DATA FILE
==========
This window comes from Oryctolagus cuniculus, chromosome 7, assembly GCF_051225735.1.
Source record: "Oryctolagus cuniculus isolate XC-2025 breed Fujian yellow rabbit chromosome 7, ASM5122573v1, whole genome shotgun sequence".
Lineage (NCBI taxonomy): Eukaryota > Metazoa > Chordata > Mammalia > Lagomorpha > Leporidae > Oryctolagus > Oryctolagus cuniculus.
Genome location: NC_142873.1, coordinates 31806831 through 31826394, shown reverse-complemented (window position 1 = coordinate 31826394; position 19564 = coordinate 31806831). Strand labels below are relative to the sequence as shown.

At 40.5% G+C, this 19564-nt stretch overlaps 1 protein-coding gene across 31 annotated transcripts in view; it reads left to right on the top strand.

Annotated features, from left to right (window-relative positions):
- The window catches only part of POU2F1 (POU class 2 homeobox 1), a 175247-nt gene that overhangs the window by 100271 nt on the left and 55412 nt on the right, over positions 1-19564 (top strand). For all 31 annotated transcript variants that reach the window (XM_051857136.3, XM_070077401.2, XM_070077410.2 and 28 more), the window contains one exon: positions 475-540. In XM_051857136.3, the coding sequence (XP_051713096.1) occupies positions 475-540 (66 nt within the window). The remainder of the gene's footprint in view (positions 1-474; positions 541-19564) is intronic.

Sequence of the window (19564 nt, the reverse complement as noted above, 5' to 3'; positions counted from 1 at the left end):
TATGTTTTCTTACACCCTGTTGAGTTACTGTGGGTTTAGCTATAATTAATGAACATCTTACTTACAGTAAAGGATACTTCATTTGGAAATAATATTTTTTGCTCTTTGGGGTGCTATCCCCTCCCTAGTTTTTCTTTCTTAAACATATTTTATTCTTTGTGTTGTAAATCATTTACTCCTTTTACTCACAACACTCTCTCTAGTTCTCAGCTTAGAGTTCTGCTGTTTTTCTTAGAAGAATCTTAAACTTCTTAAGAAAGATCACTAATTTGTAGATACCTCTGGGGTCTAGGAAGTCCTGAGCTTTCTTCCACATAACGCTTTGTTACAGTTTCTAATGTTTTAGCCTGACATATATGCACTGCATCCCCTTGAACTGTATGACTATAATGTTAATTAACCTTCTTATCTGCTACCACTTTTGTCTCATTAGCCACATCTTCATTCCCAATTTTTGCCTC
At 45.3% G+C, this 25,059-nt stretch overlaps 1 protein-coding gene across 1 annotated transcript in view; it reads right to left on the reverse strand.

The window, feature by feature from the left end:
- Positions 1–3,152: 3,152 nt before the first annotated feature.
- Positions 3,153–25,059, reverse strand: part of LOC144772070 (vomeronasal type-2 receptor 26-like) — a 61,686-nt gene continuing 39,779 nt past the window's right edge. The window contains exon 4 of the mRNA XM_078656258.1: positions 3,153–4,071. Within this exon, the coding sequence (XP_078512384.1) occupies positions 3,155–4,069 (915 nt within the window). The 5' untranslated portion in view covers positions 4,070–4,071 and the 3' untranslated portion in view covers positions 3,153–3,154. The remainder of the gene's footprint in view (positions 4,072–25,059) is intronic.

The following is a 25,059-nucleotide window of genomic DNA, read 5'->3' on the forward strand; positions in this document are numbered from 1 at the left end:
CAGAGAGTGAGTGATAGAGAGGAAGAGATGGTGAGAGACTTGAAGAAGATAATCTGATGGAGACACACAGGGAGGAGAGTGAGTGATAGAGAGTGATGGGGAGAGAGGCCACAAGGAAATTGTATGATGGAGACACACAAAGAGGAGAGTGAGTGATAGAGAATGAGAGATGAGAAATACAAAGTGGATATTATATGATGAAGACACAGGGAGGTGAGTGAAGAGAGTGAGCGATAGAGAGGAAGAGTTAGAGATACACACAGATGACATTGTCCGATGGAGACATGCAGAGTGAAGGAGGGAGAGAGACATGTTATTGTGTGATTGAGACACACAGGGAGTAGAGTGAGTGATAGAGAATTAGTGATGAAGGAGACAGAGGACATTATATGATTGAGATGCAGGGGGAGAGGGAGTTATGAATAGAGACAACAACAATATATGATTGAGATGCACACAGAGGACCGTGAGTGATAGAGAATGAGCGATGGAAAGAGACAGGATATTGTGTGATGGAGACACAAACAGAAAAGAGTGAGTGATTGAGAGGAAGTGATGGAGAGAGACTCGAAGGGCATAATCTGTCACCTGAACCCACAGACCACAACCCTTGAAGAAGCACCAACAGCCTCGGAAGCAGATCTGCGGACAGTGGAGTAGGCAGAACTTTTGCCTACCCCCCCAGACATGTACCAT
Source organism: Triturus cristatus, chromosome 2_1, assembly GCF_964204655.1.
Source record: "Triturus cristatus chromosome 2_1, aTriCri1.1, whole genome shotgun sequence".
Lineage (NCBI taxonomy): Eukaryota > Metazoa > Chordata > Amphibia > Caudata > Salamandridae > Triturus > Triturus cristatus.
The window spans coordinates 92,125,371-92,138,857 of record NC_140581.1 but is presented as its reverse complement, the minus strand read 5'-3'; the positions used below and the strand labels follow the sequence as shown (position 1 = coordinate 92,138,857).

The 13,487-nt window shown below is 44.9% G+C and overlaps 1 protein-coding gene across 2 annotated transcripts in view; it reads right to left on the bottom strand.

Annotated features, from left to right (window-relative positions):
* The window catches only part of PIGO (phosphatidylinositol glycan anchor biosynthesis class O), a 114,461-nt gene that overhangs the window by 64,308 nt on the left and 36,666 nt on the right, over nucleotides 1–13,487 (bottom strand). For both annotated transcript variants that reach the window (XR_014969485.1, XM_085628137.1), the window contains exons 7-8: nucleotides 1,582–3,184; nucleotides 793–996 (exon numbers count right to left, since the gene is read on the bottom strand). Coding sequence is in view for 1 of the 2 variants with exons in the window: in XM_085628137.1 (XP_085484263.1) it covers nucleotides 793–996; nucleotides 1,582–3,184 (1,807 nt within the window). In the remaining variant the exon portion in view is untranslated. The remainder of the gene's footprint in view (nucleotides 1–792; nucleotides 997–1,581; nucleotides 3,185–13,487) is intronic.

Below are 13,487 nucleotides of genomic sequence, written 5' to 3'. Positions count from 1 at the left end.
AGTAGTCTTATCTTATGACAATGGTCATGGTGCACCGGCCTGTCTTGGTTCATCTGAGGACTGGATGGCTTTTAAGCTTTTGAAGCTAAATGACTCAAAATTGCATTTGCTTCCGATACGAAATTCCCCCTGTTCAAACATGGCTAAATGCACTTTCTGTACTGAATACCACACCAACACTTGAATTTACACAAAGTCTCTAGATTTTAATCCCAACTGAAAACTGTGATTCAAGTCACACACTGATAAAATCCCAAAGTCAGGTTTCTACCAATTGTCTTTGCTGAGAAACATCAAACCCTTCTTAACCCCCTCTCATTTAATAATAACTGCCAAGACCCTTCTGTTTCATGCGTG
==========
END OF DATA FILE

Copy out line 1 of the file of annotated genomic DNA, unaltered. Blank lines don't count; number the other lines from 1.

This window comes from Oryctolagus cuniculus, chromosome 7, assembly GCF_051225735.1.